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Published April 23, 2009, 02:07 PM

Ellsworth area couple harnesses wind as power source

A wind turbine went up at the Roy and Nancy Christianson residence near Ellsworth earlier this month.

Area couple harnesses wind as power source

By Bill Kirk

TOWN OF SALEM—Turns out, Roy and Nancy Christianson found a good place to take advantage of Mother Nature for powering and heating their Town of Salem home when they moved there a couple of years ago.

High atop a hill just north of Hwy. 10, the wind is felt there regularly and the spot seems as close as any to the sun. In fact, a strong gust recently peeled the flashing off part of their roof, which has since been repaired.

But that’s not what prompted Christianson to pursue the possibilities of wind power and solar energy for their three-bedroom house with an unfinished basement.

“I saw my first one in Prescott,” he said of a wind turbine similar to the turbine that went up at his residence earlier this month.

Another of the large towers topped by the whirling blades appeared on nearby property along CTH CC. He said he talked with the owners, who indicated being very pleased with the equipment’s performance.

Last summer, Christianson approached Freier’s Electric and Heating in Ellsworth about the potential for the couple to likewise harness the wind. He said he learned of other options the business offered, including geothermal equipment, along with solar electric and solar water.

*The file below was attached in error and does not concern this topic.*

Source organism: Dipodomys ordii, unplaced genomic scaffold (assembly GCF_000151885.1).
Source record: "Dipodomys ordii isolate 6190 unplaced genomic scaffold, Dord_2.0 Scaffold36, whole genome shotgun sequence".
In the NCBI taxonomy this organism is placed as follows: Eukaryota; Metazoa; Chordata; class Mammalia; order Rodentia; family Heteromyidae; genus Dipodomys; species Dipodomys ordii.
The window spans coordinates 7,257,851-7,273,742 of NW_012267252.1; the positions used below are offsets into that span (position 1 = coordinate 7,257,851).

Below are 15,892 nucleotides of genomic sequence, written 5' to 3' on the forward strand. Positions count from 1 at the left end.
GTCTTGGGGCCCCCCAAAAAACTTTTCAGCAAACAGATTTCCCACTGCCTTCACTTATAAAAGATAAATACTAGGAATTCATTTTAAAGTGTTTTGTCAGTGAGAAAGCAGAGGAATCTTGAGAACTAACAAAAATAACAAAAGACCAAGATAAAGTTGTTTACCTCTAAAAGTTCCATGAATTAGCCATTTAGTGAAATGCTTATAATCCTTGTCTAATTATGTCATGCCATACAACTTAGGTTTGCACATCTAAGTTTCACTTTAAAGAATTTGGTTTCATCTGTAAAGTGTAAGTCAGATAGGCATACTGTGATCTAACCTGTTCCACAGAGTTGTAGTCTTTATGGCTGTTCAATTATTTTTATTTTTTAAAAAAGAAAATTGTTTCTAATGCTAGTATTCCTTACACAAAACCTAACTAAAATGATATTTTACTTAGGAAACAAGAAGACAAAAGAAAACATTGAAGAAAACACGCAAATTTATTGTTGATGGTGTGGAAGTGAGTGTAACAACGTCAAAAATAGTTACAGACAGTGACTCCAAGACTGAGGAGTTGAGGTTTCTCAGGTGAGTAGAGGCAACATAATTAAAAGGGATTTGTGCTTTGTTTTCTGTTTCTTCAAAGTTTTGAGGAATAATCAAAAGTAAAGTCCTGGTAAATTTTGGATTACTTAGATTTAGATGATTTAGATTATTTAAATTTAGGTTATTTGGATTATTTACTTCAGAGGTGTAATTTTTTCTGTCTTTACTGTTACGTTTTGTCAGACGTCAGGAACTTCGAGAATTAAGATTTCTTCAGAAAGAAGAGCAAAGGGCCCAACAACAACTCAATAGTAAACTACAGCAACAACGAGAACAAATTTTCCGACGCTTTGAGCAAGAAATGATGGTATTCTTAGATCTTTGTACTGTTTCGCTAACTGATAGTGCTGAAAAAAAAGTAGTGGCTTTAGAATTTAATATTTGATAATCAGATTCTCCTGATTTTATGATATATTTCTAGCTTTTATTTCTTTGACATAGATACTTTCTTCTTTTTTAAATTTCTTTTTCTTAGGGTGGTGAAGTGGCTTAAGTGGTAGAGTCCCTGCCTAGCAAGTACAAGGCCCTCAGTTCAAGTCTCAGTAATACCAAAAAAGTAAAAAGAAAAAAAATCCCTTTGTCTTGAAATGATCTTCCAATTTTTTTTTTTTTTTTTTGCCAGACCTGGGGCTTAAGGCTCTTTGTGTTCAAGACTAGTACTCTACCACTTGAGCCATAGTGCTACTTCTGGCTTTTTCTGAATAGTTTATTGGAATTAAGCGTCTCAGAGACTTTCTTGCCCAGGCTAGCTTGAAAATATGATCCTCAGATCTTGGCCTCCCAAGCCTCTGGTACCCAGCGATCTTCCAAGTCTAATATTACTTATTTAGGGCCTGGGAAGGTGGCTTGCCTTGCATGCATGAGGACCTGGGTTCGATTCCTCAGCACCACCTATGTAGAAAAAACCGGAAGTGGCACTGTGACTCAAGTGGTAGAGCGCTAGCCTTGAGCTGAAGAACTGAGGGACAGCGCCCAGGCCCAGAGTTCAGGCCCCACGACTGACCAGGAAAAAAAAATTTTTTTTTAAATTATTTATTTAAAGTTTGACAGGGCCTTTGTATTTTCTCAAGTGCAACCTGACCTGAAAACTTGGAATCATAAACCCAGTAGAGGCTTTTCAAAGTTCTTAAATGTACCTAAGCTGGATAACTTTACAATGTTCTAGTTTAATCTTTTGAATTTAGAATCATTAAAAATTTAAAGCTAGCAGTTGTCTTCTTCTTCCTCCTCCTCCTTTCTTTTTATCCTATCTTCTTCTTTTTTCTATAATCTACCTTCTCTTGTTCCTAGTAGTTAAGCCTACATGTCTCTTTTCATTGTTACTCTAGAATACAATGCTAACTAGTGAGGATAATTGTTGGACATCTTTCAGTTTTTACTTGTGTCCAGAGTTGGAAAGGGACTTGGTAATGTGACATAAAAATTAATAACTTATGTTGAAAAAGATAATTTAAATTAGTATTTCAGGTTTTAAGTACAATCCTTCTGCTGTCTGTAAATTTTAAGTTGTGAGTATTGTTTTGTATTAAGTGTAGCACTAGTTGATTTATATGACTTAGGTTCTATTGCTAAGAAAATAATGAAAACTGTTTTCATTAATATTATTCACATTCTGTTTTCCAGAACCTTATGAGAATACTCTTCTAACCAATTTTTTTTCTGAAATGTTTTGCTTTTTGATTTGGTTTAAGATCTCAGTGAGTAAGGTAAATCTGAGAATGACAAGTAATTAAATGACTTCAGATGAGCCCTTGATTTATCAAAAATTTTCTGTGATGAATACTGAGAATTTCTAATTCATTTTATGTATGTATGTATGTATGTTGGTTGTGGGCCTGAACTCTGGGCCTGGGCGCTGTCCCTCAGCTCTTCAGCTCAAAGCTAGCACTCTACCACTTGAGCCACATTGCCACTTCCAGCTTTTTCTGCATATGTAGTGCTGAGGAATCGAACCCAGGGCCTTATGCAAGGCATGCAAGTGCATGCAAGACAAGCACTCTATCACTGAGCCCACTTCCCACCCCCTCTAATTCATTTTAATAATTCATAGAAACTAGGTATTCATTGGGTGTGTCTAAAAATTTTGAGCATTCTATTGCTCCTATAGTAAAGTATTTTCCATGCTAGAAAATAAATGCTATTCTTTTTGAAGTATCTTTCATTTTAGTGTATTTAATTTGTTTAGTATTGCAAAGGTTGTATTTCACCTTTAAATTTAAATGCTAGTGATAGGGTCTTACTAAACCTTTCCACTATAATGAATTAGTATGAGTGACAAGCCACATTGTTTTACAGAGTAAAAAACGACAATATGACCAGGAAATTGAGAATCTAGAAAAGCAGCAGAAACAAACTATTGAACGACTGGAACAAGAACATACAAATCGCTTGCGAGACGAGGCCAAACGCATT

“We had a wind assessment done for them,” said Linette Greske of Freier’s, reminding a site that’s constantly windy isn’t necessarily ideal for locating a turbine. Yet, in this case, it was determined the place would indeed work well.

“It’s above the tree line,” owner Scott Freier said, mentioning such earthbound items that could interfere are called ground turbulence. Greske added some conservation measures recommended with the assessment have been accomplished.

The East Ellsworth company installed 20 solar panels on the Christiansons’ five-year-old home before the turbine, in January, he said. When it came time to situate the latter, planners had to be careful it wouldn’t block those panels, not even its shadow.

A crane wasn’t needed to lift into place the 120-foot-tall turbine tower, which was raised using leverage instead, he said. A small propeller below the main one, at a specific height approximately three-quarters of the way up the structure, collects data like that used to site its host tower. An instrument called for by Focus on Energy, it meets mapping requirements. Other area landowners interested in having their own wind turbines will be able to take advantage of its data in the future.

Read more in the print version of the Herald April 29.

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